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GabrielZ
03-31-2011, 01:36 AM
Does anyone have an example how to do all of this at the same time:
1. use vertex, geometry, and fragment shader
2. output custom varyings to a transform feedback buffer
3. rendering
4. retrieve the transform feedback buffer into main memory (of the CPU).

I did a bit of googling, but couldn't find anything.

Ideally, the sample source code would use the "old-style" shader syntax (with pre-defined attributes).
Oh, and OpenGL / GLSL, please.

Thanks a lot in advance for any kinds of tips, pointers, and suggestions.

Best regards,
Gabriel.

DarkGKnight
03-31-2011, 09:16 AM
You didn't do enough Googling. This (http://www.opengl.org/discussion_boards/ubbthreads.php?ubb=showflat&Number=292122#Post2925 72) might be enough for Transform Feedback. You would have to modify the suggested tutorial to use the code that I provided in the thread. The post also points to a geometry shader tutorial, although I haven't used it. If you have a card that supports geometry shaders, you really should move away from 'old-style' shader syntax. G-Truc.net has an opengl sample pack (http://www.g-truc.net/post-0389.html#menu) which includes code for doing various things in opengl, including the use of geometry shaders.

GabrielZ
04-01-2011, 05:12 AM
You didn't do enough Googling. This (http://www.opengl.org/discussion_boards/ubbthreads.php?ubb=showflat&Number=292122#Post2925 72) might be enough for Transform Feedback. You would have to modify the suggested tutorial to use the code that I provided in the thread.

I did know about the tutorial code by Shiben Bhattacharjee.
But I couldn't get it to compile because of the glTransformFeedbackAttribs() in the original source.

Thanks to you, it compiles now -- *however*, I don't see the green points (i.e., the ones from the transform feedback buffer).
I do see the two red points moving, but not the green ones.
Any ideas, what might be wrong?
Is there any way I can read the transform feedback buffer back into main memory? (so that I can look at the values it contains?)

BTW: I didn't know you can use glTransformFeedbackVaryingsEXT() on pre-defined vertex attributes ...

(Oh, and I had to change the z-coord of the points to -0.3, because with -0.2 they were exactly on the near clipping plane, and thus apparently clipped away.)



G-Truc.net has an opengl sample pack (http://www.g-truc.net/post-0389.html#menu) which includes code for doing various things in opengl, including the use of geometry shaders.

Yes, I know about these samples, too -- but they use new-style shader syntax, i.e., no pre-defined attributes; and I am developing on Mac OS X 10.6, so I believe I can't use that, can I?

Regards,
Gabriel.

DarkGKnight
04-01-2011, 06:07 AM
I don't see the green points (i.e., the ones from the transform feedback buffer).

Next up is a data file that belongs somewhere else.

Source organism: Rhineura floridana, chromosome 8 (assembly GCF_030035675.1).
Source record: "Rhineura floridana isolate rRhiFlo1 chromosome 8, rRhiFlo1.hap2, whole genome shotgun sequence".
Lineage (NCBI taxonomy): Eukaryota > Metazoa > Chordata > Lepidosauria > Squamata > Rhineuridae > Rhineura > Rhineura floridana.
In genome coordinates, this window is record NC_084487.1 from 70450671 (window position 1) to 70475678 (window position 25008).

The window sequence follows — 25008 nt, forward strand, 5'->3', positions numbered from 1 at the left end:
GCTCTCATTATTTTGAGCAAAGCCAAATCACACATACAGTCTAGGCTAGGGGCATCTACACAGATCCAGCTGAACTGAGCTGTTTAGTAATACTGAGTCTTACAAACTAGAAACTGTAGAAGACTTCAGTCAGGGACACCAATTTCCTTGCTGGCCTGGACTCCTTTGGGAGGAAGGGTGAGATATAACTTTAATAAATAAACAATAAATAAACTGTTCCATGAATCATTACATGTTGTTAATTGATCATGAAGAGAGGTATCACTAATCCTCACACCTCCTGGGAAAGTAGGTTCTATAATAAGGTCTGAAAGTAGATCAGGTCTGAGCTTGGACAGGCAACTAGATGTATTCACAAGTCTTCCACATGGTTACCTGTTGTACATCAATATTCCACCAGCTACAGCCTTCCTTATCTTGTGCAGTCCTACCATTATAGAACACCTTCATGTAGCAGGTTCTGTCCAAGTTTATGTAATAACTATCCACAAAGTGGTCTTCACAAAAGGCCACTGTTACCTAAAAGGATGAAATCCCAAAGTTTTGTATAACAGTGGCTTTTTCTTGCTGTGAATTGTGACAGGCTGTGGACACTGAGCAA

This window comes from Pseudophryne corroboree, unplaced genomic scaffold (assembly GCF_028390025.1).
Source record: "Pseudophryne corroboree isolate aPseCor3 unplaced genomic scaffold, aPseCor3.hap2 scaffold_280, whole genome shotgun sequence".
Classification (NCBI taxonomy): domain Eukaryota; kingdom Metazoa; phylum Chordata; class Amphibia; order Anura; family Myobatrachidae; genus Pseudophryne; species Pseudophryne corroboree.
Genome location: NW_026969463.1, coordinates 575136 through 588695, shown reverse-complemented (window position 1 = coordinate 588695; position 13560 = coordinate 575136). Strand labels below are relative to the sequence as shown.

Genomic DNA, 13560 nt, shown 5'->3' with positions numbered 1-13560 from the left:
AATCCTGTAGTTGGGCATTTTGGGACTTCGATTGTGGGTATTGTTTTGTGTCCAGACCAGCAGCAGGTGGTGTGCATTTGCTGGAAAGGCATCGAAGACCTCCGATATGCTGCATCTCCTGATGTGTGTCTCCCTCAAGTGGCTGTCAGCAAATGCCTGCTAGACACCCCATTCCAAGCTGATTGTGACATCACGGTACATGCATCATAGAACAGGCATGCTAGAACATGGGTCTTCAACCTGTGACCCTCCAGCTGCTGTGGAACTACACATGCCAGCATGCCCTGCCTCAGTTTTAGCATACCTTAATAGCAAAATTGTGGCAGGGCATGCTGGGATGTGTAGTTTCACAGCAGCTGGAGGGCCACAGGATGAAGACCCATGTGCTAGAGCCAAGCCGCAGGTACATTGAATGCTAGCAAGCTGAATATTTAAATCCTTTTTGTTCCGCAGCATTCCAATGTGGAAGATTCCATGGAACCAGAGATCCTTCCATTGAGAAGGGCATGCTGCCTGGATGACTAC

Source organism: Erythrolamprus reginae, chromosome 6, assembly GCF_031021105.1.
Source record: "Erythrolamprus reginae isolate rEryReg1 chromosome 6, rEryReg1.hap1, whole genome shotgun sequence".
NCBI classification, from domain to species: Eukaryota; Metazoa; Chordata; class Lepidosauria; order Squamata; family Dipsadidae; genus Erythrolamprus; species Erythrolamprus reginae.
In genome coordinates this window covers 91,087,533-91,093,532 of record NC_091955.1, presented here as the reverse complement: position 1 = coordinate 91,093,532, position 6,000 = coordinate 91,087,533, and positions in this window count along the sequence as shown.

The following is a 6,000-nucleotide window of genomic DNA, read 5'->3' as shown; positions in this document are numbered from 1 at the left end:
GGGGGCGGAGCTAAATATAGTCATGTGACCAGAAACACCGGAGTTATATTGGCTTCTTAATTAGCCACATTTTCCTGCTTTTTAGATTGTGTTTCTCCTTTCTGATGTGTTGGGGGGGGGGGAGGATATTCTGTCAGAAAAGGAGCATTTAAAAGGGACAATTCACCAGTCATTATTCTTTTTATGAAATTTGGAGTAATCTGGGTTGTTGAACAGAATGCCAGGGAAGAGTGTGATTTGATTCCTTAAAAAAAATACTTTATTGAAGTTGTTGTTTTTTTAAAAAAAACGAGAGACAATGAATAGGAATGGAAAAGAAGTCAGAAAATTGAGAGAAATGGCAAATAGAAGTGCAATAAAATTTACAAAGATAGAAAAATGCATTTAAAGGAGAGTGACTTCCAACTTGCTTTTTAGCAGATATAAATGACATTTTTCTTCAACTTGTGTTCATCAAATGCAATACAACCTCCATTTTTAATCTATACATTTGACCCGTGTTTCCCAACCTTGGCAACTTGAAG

I do see the two red points moving, but not the green ones.
Any ideas, what might be wrong?

It might be because Snow Leopard doesn't support GLSL 1.30 (I don't know). Use the following shaders instead:


const char* vs1[]={
"void main(){"
"gl_Position = gl_ModelViewProjectionMatrix * gl_Vertex;"
"gl_FrontColor = gl_Color;"
"}"
};
const char* fs1[]={
"void main(){"
"gl_FragColor = gl_Color;"
"}"
};

If that doesn't make a difference, it maybe a bug. Given that you were getting colors at all with the first shaders would imply that Mac supports newer-styled shaders (GLSL 1.30+). You may have to fiddle with the points' x and y coordinates until they show up, just like you fiddled with the z.


Is there any way I can read the transform feedback buffer back into main memory? (so that I can look at the values it contains?)

Since a transform feedback buffer is a buffer object, I think you would have to familiarize yourself with MapBuffer (http://www.opengl.org/sdk/docs/man/xhtml/glMapBuffer.xml).

Alfonse Reinheart
04-01-2011, 12:44 PM
Yes, I know about these samples, too -- but they use new-style shader syntax, i.e., no pre-defined attributes; and I am developing on Mac OS X 10.6, so I believe I can't use that, can I?

You could understand what it's doing and write a version that works for you. Copy-and-paste coding is bad; understanding is good.

GabrielZ
04-02-2011, 01:35 AM
Thanks for your response.
Experimenting a bit further showed that it was just the line

#version 130.
Changing that to

#version 120 (no other change needed) does the trick.

G.

DarkGKnight
04-02-2011, 03:48 AM
The in and out keywords were introduced in GLSL 1.30, so if you are going to use GLSL 1.20 exclusively, you should make the necessary modifications (or use the code provided) to make the shaders GLSL 1.20 compliant.

GabrielZ
04-04-2011, 09:56 PM
I have managed to make the example work, at least with a pass-through geometry shader.

There is one funny thing now: when I resize the window, everything is gone!

Does anyone have an idea?

Here is the source code: http://zach.in.tu-clausthal.de/tmp/main.cpp
It is self-contained and uses only GLUT.
(I can also put the Makefile or an XCode project online, if you want.)

All kinds of hints, suggestions, and pointers will be appreciated!

Best,
G.